Seahorses are odd-looking creatures. These marine marvels have a head like a horse and a tail like a snake, they swim in an upright position and reject scales in favour of skin covered in mucous. Whether they're inspiring folklore, camouflaging themselves to avoid predators or curling their tail around a piece of coral to keep themselves steady, seahorses have raised an eyebrow or two over the ages while being consistently adored. Curious about these cute creatures? Read on for our top ten seahorse facts…

orange pregnant seahorse with a spiky head resting on a piece of coral

‘Horse sea monster’

Let's kick off our seahorse facts with some background on their name. Seahorses have had a bit of a rough start with their scientific name labelling them as something to be avoided. The scientific name for a seahorse is Hippocampus and comes from the Greek words 'hippos' (horse) and 'kampos' (sea monster).

light pink pygmy seahorse with its tail wrapped around pink coral

They’re featured in folklore

Despite their fearsome name, seahorses have long been adored and have featured in folklore tales through the ages. In Greek mythology, seahorses are the ones pulling Poseidon's chariot and embody protection and sea power. Ancient European and Philippine lore viewed seahorses as protectors of sailors, guiding them safely through rough waters and warding off evil spirits. And in Chinese culture, seahorses bring good luck, especially to sea travellers.

light brown seahorse swimming in an upright position

Various shapes and colours

Seahorses come in a wonderful variety of colours, including shades of white, yellow, orange, red, pink, grey, brown and black depending on the species. They also vary in size from the miniscule 14mm Satomi's pygmy seahorse (hippocampus satomiae) to the big-bellied seahorse (hippocampus abdominalis) that grows up to 35cm. While it's not massive in size, it's a lot easier to spot.

a little light sea horse resting on red coral with green sea leaves close by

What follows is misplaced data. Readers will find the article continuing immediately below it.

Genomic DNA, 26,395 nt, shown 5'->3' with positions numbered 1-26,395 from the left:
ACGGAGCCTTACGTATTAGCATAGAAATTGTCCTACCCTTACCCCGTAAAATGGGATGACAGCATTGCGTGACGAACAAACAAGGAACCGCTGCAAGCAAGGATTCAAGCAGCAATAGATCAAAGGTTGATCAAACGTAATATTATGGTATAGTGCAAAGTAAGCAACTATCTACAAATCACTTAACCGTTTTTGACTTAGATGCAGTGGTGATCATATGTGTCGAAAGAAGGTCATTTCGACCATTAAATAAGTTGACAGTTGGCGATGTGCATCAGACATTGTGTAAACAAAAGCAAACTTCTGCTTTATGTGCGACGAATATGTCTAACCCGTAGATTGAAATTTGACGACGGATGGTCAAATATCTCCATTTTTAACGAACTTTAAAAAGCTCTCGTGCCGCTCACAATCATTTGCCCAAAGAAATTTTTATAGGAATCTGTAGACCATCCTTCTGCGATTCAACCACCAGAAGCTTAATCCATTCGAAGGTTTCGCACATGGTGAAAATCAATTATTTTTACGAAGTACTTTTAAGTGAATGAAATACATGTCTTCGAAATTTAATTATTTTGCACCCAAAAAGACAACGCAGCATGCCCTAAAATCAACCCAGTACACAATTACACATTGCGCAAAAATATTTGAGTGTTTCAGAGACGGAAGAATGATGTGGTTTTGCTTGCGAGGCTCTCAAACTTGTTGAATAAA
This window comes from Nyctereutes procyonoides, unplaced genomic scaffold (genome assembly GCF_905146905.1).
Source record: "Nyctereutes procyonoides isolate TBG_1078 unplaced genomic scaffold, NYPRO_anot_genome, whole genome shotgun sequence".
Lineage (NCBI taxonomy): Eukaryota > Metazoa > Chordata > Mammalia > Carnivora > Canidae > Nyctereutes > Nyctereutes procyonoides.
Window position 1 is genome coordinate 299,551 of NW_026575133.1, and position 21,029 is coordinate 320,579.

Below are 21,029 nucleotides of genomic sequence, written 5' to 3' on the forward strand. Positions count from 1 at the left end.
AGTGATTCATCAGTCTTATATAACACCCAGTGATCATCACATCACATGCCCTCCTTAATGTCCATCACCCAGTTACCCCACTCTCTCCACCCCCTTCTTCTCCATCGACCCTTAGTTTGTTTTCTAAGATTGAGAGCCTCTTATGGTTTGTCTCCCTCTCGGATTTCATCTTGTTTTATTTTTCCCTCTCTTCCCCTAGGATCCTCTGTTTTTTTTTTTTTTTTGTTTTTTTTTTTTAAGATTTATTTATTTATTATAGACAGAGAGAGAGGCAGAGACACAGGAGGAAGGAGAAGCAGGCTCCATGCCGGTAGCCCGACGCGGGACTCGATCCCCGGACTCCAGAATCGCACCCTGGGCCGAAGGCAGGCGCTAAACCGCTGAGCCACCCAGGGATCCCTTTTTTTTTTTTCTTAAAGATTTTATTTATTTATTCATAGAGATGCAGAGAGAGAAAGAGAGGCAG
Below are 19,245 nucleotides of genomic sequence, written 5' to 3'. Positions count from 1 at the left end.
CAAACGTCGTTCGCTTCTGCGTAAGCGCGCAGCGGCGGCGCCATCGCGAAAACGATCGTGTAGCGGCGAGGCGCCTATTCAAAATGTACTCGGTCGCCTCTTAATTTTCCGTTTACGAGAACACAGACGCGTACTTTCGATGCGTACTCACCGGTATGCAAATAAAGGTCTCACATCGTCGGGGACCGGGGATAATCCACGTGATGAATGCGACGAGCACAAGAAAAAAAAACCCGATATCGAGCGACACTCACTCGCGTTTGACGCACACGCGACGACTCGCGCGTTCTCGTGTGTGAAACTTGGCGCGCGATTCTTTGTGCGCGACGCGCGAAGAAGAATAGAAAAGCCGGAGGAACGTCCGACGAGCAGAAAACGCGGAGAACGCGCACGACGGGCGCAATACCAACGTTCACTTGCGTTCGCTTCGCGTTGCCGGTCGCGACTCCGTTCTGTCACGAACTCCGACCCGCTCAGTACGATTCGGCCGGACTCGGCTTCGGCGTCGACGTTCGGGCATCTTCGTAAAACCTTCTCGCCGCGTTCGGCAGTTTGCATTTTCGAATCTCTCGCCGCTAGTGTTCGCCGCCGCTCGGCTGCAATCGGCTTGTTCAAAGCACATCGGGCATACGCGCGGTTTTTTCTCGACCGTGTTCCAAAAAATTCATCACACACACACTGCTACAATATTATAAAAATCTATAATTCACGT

Small size, big appetite

A seahorse fact that may surprise you is that despite their tiny size, seahorses have huge appetites and eat almost constantly. With no teeth or stomachs, food zooms through their small bodies so quickly that they barely absorb any nutrition, meaning they need at least 30 meals a day to keep up. A single seahorse can chow down up to 3,000 brine shrimp a day and are also known to enjoy plankton.

close up photo of a yellow seahorse swimming

Shocking swimmers

Seahorses differ from other fish in their swimming ability. They're awful swimmers. These little wonders are not built for speed or endurance in the water. Despite having a fin on their back that can beat up to 50 times a second, seahorses receive minimal propulsion from it due to its small size. Their petite pectoral fins aid in steering, but seahorses still earn the title of the slowest-moving fish. They're so delicate, in fact, that they can become fatally exhausted in rough waters during storms.

light pink seahorse resting on pink coral


While they may not be strong swimmers, when they do swim, they have the ability (unlike other fish) to swim backwards up and down. The shape of their head also means that they move through the water silently so despite they slow pace, they are apt hunters with a predatory kill rate of almost 90%.

Their eyes move independently

Speaking of swimming backwards, yet another fascinating fact about seahorses is their ability to look both backwards and forwards simultaneously. Their eyes can operate independently, which is helpful for these slow-moving fish when they need to keep an eye out for predators while enjoying their frequent meals.

Two dark brown seahorses swimming together

They make the most of their tail

One way that these delicate dotes steady themselves is with the use of the tails. During rough conditions, seahorses will anchor themselves to a piece of coral or wrap their tails around some seagrass. They also use their tails as weapons when fighting over food or territory. Better still, couples will interlink their tails, which is their version of holding hands. Cute!

Macro photograph of two pink and white spotted pygmy seahorse resting on pink coral

Seahorse serenade

Since we mentioned seahorses holding tails, we must also mention their mating ritual. These teeny-tiny pairs pirouette with the ocean's gentle current. With fancy fin work, seahorses engage in a graceful and unhurried dance, embracing one another mid-twirl, their noses meeting in an intimate exchange. They even change colour in a kaleidoscopic expression of their affection and some species mate for life.

A group of pregnant male seahorses with females

Fathers carry the load

Of course, no sea horse fact file is complete without the well-known fact that the males carry the babies. During the mating ritual, females will deposit female deposits eggs into a pouch on the male's belly, where he carries them until they hatch. The gestation period can last anywhere from a few weeks to months, and the fathers can carry up to 2,000 fry (baby seahorse) at a time, depending on the species, and give birth to up to 1,000 fry.

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